Testing the range

According to the specs sheet, the maximum operating distance between the transmitter and receiver is 10 meters which is the same as that of Bluetooth.

I got some mixed results here. I tried leaving my player inside our bedroom as I walk around one-storey house. I went to a bathroom outside our room and well within 10 meters but I’m experiencing dropped audio. Although leaning my head closer to the door solves this problem. However, I brought it to our office with thin walls and I’m getting audio with no loss in quality even if I step out of the room. It will only drop if I went past the 10 meter limit.

I’m concluding that the maximum distance decreases if you’re in-between solid walls. It can operate across rooms and in-between walls but there are certain parameters to take into consideration.

Sound quality

For my playlist, I made sure to use a variety of music from the small playlist I have available. Train’s Hey, Soul Sister for something light, Lifehouse’s Falling In for something pop, System of a Down’s Toxicity for something harsh and loud, Jeremih’s Down On Me and Ester Dean’s Drop It Low for my bass tunes. I also played a Black Eyed Peas in FLAC for good measure.

Overall, sound quality is pretty good. Not the best I’ve heard but one of the better ones. It offers a nice compromise across all range of music, not specializing on one genre. Vocals are crisp and clear on light tunes, you can’t feel the bass much but you can clearly hear it thumping, rock music instruments sound distinct and doesn’t overlap even at high volume. Crispiness and clarity are what you will be getting from this headphones and as for FLAC, you will distinguish the rich quality of your music from compressed ones.

Verdict

The TDK WR700 as a wireless headphones provides really good sound output as it is. Having the Kleer technology, you can surely enjoy listening to your CD tracks from your component system, or FLAC music downloaded from iTunes without any loss of quality as opposed to when you use Bluetooth-based headphones.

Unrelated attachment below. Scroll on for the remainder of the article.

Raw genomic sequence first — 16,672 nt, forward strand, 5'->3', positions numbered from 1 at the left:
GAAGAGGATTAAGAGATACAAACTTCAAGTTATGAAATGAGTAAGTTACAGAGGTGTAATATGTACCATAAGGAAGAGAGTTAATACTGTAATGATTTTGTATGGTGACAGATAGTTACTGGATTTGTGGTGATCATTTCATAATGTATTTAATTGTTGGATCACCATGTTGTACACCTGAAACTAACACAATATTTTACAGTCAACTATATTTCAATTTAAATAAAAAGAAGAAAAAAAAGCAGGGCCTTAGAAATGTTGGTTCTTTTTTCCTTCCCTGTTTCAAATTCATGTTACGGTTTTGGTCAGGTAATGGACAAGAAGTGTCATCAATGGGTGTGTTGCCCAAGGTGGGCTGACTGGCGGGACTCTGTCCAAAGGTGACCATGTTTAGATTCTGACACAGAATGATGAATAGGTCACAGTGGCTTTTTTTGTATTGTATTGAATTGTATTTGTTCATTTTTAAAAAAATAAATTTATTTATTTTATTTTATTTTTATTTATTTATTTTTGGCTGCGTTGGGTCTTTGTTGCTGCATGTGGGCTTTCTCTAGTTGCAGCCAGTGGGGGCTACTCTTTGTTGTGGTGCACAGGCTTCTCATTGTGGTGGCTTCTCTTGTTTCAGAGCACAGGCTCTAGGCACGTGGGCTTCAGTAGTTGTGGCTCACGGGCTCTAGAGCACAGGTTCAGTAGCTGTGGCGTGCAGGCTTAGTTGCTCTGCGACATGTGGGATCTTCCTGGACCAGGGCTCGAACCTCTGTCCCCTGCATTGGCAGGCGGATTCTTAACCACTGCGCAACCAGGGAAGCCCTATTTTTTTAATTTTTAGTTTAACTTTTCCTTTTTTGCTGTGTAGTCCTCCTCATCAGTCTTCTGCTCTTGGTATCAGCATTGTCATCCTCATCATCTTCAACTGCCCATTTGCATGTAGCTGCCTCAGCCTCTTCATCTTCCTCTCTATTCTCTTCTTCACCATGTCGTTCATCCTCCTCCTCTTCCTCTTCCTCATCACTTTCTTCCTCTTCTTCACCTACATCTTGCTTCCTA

TDK WR700

What can be improved upon is the size of the transmitter. Other Kleer-based headphones offer more compact transmitters that uses those coin-sized batteries. I would also appreciate if it has some partial form of noise cancelling so that I can use it even on a crowded room. However, this is perfect for private listening without wires. I also like how I can use this for watching television (need a 3.5mm to RCA adapter) late at night without disturbing people from their sleep.

The TDK WR700 is already available at Digital Walker / Digital Hub stores for Php5,000. It can be a bit pricey but real audiophiles tend to spend more for their equipment and for them, the price is just right especially for a quality wireless headphone.

TDK WR700 Specs:
Plug Type: 3.5 mm
Driver Diameter: 34 mm
Frequency Response: 20-20,000 Hz
Sensitivity at 1 kHz: 106 ± 5dB
Input impedance: 32 ± 10% ohms
Transmitter Range: 10 m
SRP: Php5,000
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  • Mark Rosuelo

    You said it was a headset, but where’s the microphone? How is it paired with a phone?

    Or is this just a headphone as opposed to a headset?

    • didn’t know there’s a difference that’s why i’ve been using them interchangeably. if that’s the case, then this one’s a wireless headphone. just for listening.

      • Mark Rosuelo

        Well, there you go.

        Just in case, would you know of any wireless headsets currently in the market that you have reviewed or could recommend?

        I’ve researched and pondered on 2 Jabra products but I’m still open for other suggestions.

  • Merly

    I am keen to have you do review on headsets as well. I am working from home and is a heavy user of VOIP and I haven’t found the best headset yet. I’ve tried Jabra, Phillips and Logitech but no not good enough. Hope you can feature a good recommendation on headsets. Thank you, avid reader here.

    Merly

    • Andrei Lim

      You can try Plantronics, they’re widely available in malls. They’re also heavily used in the communications industry.

  • Anon

    they turn off after 5 minuts if they don't detect any sound, that's bullshit.